EDITORS NOTE: We originally published a brief form of this review in October 2012 and have only recently had the chance to expand it and explain so much of the background of the argument that most are unaware of and so we now offer this expanded – and we hope improved – review of a book about one of America’s first prominent men to go from political leader to political prisoner.
Whenever there is a weak and ineffective national government, or one that is obviously morally bankrupt or one that is attempting to force unconstitutional change on the nation there is generally talk of secession – and generally talk is all there is since only rarely does a generation willing to pledge their lives, their fortunes and their sacred honor rise up in unison to dissolve the political bands which have connected them and to assume among the powers of the earth the separate and equal station to which the laws of nature and of God entitle them.
States rights – the very thing the Constitution was designed to protect – has become a term made synonymous with radical racism which, properly understood, it bears no more resemblance to than a nation-state does to a republic but starting with his first inaugural that is exactly what Lincoln strove to create in a revolution that paraded under the guise of a crusade for liberty and left the nation a good deal less free. Jefferson Davis – and the political tradition that owes its American roots to leaders from the Founders through Calhoun – put forth the arguments that were consonant with the founding but could not meet the combination of industrial development, the westward course of empire or the monied interests behind them.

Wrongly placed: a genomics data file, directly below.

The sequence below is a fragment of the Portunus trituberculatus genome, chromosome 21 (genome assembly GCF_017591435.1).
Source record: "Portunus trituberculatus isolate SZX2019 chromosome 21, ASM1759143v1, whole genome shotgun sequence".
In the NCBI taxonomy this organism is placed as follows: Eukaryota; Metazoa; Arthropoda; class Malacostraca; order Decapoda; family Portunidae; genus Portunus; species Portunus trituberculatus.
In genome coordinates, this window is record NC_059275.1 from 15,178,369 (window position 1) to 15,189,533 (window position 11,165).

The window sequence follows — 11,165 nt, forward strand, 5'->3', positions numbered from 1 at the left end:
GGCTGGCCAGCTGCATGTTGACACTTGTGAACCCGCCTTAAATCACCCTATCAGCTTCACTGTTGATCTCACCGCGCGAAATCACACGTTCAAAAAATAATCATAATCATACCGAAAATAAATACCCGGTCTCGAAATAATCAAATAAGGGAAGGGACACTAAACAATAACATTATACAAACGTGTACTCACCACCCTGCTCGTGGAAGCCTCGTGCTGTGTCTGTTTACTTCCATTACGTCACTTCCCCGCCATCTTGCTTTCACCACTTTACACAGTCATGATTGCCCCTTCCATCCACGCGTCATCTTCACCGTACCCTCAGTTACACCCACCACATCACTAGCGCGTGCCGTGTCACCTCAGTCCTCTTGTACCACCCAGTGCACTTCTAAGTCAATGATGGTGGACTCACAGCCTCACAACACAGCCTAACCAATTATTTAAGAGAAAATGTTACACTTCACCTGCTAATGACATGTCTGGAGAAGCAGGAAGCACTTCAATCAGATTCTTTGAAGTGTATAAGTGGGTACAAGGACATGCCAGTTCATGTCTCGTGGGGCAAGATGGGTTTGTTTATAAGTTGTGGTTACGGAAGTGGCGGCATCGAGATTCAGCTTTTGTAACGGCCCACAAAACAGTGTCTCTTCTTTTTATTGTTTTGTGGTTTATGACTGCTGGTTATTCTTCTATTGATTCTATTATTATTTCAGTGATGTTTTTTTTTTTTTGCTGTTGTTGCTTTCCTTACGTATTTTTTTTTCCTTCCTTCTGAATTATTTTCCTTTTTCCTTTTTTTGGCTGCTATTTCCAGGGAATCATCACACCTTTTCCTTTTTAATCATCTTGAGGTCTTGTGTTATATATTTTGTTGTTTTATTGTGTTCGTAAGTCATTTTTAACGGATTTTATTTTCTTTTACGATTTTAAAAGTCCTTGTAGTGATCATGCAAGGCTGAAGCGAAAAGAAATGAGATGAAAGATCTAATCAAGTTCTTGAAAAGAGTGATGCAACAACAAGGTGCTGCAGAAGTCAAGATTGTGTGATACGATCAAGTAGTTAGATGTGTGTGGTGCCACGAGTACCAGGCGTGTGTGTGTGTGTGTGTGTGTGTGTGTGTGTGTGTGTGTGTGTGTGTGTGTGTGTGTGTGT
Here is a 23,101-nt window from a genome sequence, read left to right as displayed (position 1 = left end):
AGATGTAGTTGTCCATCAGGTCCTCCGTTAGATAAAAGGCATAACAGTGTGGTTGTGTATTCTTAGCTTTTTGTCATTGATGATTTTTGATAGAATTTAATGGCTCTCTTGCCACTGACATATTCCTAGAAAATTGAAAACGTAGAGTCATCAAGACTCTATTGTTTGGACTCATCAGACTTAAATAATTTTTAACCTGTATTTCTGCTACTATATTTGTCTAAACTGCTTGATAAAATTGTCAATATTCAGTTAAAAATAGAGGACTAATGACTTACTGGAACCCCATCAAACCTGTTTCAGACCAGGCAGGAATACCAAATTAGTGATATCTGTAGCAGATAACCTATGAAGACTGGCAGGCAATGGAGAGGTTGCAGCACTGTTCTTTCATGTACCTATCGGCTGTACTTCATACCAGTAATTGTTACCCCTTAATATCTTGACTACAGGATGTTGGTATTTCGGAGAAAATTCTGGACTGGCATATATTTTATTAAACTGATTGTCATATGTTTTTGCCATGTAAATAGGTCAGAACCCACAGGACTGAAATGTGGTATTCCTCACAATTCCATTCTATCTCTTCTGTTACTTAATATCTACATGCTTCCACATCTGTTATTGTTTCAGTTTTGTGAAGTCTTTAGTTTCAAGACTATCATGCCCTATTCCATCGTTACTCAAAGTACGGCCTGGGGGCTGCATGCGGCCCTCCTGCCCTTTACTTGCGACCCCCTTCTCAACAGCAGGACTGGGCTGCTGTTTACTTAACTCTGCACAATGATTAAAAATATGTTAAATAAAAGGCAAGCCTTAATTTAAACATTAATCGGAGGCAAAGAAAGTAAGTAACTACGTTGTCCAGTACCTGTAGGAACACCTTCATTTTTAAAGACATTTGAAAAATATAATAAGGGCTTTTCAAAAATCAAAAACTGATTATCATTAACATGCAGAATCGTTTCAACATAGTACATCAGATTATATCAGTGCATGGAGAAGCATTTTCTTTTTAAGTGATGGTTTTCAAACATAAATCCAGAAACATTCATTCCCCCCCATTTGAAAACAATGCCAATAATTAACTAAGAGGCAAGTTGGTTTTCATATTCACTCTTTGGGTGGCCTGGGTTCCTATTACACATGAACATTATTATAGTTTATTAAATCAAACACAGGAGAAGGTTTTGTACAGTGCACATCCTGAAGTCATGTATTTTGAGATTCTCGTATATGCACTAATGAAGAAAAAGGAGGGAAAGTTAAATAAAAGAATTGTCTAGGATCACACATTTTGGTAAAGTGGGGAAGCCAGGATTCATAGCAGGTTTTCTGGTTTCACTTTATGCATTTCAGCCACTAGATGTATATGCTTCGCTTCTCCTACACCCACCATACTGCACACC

After a pious – if hypocritical – recitation of the rights of the states in the first fifteen paragraphs of his first inaugural Lincoln states in the sixteenth that, It is safe to assert that no government proper ever had a provision in its organic law for its own termination, and there, in that one sentence, is where the misdirection and duplicity that led to the war began. When the 13 colonies declared their independence in 1776 a set of Articles of Confederation was drafted by 1777, submitted to the colonies and approved by 1781 [two years before the final military victory of the revolution] and became the governing law of the 13 states until the adoption of the Constitution is 1789.
Indeed it was not until 1789 that the United States was formed as a formal named entity whose very formation was argued against as a breach of the Articles of Confederation. Lincoln may have had his talents as a lawyer but they pale beside those of James Madison who was the fourth president who had written at the time of the Constitutional Convention, The Confederation, having been formed by unanimous consent, could be dissolved by unanimous consent only. Does this doctrine result from the nature of compacts? If we consider the federal Union as analogous not to the social compacts among individual men, but to the conventions among individual States, according to the Expositors of the Law of Nations, a breach of any one article, by any one party, leaves all the other parties at liberty to consider the whole convention as dissolved… It could be argued that the change in the form of government from the Articles of Confederation to the Constitution [whose adoption was a near run thing] was the first act of secession in American history.